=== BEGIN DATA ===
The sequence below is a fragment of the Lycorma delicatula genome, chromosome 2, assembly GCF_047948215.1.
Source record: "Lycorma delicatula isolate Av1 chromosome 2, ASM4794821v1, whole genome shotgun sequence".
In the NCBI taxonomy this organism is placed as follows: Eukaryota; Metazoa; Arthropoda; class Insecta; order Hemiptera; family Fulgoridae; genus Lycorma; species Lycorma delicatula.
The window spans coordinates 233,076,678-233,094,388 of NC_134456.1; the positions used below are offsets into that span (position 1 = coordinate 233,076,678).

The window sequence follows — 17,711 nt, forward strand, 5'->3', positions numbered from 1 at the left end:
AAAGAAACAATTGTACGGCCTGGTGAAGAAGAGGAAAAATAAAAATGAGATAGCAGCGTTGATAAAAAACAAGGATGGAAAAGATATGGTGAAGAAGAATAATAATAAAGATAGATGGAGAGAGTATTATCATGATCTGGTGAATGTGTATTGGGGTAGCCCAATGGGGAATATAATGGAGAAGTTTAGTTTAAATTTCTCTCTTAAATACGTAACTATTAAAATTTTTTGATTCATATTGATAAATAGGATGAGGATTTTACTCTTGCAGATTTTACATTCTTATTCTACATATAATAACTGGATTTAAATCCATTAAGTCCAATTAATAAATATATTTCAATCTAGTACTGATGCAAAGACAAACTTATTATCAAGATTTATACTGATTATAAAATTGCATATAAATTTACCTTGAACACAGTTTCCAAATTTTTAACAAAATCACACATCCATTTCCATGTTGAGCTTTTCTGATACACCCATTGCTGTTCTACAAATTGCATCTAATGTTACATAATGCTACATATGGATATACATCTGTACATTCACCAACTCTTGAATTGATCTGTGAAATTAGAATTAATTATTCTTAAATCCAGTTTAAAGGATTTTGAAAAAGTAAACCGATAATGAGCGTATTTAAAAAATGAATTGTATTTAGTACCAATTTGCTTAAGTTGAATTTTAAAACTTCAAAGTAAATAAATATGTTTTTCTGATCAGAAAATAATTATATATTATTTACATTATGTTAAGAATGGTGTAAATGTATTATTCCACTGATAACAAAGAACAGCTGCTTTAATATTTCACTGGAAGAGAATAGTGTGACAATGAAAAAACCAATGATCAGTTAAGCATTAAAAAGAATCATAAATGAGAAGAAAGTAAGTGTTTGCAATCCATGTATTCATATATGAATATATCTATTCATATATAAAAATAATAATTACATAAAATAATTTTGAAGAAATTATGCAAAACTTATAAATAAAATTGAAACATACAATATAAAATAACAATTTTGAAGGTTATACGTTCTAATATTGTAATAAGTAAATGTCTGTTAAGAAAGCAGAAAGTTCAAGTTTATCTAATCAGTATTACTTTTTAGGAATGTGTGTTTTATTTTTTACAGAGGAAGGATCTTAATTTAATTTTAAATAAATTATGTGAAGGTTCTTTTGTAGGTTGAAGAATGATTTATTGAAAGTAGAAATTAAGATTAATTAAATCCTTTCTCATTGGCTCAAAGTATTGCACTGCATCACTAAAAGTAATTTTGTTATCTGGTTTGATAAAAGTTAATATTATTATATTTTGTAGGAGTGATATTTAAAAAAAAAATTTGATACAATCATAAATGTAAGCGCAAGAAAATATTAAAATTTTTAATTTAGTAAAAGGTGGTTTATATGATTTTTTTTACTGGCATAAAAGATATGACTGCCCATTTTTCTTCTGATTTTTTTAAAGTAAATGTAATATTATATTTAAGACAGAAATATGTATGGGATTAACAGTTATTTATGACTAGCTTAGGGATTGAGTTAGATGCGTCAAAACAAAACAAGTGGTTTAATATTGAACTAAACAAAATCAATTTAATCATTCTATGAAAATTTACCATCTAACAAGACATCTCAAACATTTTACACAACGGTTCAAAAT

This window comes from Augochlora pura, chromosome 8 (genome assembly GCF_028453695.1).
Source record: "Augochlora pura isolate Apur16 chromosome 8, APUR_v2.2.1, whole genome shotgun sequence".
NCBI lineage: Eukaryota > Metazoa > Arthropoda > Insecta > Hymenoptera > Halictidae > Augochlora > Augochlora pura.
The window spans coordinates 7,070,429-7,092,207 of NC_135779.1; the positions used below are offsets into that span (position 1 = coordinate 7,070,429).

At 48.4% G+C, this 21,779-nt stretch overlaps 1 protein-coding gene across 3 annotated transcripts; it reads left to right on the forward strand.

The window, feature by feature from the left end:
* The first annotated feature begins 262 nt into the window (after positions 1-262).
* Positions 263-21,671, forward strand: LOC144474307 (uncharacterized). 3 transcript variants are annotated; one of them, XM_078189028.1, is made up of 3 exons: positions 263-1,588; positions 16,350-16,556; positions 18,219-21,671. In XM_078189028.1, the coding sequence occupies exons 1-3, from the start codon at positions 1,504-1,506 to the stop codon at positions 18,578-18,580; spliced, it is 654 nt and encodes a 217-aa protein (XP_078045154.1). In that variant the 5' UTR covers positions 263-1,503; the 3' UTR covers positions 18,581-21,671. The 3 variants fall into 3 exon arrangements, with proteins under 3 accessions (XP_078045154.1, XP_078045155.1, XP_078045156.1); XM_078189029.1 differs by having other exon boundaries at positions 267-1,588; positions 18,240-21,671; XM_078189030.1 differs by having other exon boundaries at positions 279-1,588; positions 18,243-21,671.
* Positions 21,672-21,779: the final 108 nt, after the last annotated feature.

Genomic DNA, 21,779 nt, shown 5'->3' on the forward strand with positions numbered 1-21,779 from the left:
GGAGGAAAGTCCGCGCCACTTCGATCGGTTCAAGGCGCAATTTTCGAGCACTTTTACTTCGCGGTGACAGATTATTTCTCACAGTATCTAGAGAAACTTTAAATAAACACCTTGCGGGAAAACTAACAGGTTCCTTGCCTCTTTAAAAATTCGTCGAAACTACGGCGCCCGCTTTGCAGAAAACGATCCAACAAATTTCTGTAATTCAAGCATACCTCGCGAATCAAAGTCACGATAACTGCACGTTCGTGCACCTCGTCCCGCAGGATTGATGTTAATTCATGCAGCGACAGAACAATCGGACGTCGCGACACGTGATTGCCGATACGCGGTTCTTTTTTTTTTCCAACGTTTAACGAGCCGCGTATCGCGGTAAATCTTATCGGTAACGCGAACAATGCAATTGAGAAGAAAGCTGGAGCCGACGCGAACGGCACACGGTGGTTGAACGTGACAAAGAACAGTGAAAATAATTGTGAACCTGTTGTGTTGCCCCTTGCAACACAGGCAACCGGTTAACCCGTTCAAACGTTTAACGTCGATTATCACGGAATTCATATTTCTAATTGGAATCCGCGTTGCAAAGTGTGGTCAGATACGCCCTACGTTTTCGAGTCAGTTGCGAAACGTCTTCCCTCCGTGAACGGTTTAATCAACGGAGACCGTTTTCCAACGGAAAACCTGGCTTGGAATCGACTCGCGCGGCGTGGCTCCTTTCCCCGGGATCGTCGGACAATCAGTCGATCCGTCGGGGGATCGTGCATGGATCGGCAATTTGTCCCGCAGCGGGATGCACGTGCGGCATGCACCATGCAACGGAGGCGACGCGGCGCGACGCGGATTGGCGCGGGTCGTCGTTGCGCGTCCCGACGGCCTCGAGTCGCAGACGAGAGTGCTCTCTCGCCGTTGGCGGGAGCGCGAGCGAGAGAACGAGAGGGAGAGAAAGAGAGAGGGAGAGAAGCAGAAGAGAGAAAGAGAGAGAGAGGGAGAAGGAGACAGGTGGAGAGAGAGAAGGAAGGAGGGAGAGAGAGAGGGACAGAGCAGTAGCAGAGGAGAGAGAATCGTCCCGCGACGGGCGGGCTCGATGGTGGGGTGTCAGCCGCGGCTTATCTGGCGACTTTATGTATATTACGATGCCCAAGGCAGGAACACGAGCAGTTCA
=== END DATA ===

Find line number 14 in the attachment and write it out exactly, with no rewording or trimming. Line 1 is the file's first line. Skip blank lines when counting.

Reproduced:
* Positions 263-21,671, forward strand: LOC144474307 (uncharacterized). 3 transcript variants are annotated; one of them, XM_078189028.1, is made up of 3 exons: positions 263-1,588; positions 16,350-16,556; positions 18,219-21,671. In XM_078189028.1, the coding sequence occupies exons 1-3, from the start codon at positions 1,504-1,506 to the stop codon at positions 18,578-18,580; spliced, it is 654 nt and encodes a 217-aa protein (XP_078045154.1). In that variant the 5' UTR covers positions 263-1,503; the 3' UTR covers positions 18,581-21,671. The 3 variants fall into 3 exon arrangements, with proteins under 3 accessions (XP_078045154.1, XP_078045155.1, XP_078045156.1); XM_078189029.1 differs by having other exon boundaries at positions 267-1,588; positions 18,240-21,671; XM_078189030.1 differs by having other exon boundaries at positions 279-1,588; positions 18,243-21,671.